Thursday, March 25, 2021
For this great feast of the Annunciation, two versions of Justice Scalia's oft-told story about the best lesson he learned as an undergraduate at Georgetown:
Perhaps the best lesson I ever learned here at Georgetown occurred during my oral comprehensive examination in my major (history) at the end of my senior year. My history professor was Dr. Wilkinson, a prince of a man. He was the chairman of the three-professor panel that examined me. And I did, if I may say so myself, a smashingly good job. As the time for the examination was almost at hand, Dr. Wilkinson asked me one last question, which seemed to me a softball. Of all the historical events you have studied, he said, which one in your opinion had the most impact upon the world? How could I possibly get this wrong? There was no obviously single correct answer. The only issue was what good answer I should choose. The French Revolution perhaps? Or the Battle of Thermopylae—or of Lepanto? Or the American Revolution? I forget what I picked, because it was all driven out of my mind when Dr. Wilkinson informed me of the right answer—or at least the right answer if I really believed what he and I thought I believed. Of course it was the Incarnation. Point taken. You must keep everything in perspective and not run your spiritual life and your worldly life as though they are two separate operations.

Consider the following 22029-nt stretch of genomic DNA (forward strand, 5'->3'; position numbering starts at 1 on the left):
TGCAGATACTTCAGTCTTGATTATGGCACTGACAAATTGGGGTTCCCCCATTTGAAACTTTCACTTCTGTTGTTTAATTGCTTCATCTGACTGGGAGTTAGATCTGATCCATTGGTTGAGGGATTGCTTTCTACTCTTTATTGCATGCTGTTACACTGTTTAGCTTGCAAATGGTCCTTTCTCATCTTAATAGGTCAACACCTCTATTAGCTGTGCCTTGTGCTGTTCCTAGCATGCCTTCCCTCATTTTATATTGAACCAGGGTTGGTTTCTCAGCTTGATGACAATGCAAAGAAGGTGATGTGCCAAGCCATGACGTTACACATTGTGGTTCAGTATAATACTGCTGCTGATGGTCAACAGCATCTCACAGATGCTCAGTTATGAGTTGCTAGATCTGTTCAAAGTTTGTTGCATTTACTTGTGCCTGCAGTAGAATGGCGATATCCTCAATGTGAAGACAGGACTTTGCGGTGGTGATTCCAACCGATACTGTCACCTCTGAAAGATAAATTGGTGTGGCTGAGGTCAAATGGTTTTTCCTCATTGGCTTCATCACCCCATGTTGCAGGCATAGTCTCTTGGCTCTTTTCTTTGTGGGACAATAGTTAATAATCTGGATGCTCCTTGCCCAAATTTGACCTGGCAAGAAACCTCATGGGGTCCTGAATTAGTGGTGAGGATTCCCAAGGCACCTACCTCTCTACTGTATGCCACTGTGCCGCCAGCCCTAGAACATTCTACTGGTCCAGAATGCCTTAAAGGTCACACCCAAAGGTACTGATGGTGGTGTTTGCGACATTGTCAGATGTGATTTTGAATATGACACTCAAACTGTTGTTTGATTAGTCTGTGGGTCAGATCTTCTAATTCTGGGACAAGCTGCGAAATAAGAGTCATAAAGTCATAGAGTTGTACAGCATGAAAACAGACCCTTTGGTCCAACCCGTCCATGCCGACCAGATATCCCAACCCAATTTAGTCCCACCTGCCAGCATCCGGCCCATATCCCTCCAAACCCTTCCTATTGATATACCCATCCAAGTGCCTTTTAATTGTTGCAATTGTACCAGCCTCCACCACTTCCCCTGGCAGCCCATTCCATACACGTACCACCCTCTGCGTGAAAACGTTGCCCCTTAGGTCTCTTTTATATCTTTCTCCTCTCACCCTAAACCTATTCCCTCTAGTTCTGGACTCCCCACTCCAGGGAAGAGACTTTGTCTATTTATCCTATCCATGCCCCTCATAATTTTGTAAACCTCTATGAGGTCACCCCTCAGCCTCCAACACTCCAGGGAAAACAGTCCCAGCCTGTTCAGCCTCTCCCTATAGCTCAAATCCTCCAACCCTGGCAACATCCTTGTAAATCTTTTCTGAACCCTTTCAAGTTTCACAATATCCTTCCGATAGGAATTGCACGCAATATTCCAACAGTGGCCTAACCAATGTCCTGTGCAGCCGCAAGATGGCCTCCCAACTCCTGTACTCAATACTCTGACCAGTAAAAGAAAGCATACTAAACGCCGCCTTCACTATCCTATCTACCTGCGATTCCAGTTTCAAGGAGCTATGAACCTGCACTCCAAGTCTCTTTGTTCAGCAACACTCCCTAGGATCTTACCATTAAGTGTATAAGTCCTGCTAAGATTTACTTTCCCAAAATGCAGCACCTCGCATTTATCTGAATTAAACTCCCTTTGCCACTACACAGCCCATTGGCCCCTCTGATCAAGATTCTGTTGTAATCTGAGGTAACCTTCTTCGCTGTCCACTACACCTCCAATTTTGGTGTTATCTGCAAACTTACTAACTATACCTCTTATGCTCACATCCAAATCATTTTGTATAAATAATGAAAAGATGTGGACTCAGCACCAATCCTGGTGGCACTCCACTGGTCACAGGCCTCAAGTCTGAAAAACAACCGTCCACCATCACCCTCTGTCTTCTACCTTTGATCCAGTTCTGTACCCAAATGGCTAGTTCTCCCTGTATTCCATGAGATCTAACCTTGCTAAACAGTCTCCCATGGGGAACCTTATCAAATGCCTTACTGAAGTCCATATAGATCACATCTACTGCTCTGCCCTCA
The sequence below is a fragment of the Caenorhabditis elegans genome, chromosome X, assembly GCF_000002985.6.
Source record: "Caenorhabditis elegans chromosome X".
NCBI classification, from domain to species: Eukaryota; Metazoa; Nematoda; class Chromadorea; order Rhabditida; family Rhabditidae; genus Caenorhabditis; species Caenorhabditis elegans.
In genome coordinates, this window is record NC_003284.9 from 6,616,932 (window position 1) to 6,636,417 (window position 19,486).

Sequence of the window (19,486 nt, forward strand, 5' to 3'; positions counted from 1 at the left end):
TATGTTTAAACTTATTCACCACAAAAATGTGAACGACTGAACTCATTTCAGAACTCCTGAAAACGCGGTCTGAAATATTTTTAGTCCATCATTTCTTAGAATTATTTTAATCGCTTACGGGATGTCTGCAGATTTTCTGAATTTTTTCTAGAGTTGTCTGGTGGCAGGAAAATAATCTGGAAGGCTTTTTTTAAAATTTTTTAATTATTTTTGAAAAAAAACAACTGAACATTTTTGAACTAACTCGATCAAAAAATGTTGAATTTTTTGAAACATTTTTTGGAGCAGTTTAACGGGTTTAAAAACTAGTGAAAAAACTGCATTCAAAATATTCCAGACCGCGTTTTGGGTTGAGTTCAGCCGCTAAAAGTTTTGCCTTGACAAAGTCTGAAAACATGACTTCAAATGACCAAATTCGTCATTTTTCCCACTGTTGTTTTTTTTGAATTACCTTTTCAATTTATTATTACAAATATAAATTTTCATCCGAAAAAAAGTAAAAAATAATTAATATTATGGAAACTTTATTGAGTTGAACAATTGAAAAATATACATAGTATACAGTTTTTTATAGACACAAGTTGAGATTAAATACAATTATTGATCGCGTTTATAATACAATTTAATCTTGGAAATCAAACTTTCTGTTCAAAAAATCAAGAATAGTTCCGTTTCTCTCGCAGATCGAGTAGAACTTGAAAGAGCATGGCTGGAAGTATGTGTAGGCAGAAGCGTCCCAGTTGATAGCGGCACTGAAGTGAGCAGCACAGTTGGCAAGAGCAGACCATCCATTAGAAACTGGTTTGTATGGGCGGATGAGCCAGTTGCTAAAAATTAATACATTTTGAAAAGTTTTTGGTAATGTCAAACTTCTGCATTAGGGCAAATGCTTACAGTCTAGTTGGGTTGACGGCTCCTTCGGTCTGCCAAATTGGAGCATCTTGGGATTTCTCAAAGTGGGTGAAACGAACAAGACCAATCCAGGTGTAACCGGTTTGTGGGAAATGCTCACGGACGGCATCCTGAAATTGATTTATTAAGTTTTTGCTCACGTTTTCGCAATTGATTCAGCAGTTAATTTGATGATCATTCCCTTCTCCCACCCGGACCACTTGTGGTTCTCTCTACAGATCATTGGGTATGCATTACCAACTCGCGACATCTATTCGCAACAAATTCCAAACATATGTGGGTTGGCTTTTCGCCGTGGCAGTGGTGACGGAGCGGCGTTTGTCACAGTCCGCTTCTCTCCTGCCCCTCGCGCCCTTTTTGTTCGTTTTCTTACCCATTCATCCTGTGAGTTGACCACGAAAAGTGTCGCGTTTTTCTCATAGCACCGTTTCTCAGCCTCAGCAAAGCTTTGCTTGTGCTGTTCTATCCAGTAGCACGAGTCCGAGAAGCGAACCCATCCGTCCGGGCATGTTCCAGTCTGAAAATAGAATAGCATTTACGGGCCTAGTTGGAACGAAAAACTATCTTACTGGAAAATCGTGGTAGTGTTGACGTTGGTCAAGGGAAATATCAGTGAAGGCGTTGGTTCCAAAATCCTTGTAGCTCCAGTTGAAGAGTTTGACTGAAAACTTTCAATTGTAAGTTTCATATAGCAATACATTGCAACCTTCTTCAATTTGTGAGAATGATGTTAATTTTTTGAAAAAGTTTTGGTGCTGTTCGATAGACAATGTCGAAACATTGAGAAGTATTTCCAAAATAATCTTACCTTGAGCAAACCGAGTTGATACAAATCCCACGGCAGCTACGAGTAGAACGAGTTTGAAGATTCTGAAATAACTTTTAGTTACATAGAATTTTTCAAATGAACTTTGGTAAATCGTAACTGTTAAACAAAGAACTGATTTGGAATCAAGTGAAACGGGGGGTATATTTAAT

- Scalia, On Faith, "Away from the noise—making retreats" (1998 Georgetown)
Georgetown University was a very Catholic place when I was there. One of the best lessons I learned was in the course of my oral comprehensive exam in my major subject, history, at the end of senior year. I had done pretty darned well during all of the questioning, and at the end my history professor, Dr. Wilkinson, to whom I am ever indebted, asked me one last, seemingly softball question: If I had to pick a single event as the most significant in all the history I had studied, what would it be? I say it was a softball question because there obviously could not be any single correct answer. So I groped for what might be a good one. What should I say? The Battle of Thermopylae? No, the Battle of Lepanto. No, the French Revolution. No, the Grand Convention of 1787. I forget what answer I gave, but it was wrong. The right one, Dr. Wilkinson informed me, was the Incarnation. Well, of course. Point taken, and an unforgettable lesson learned.
- Scalia, On faith, "Moral Formation--the Character of Higher Catholic Education" (1994, Catholic University).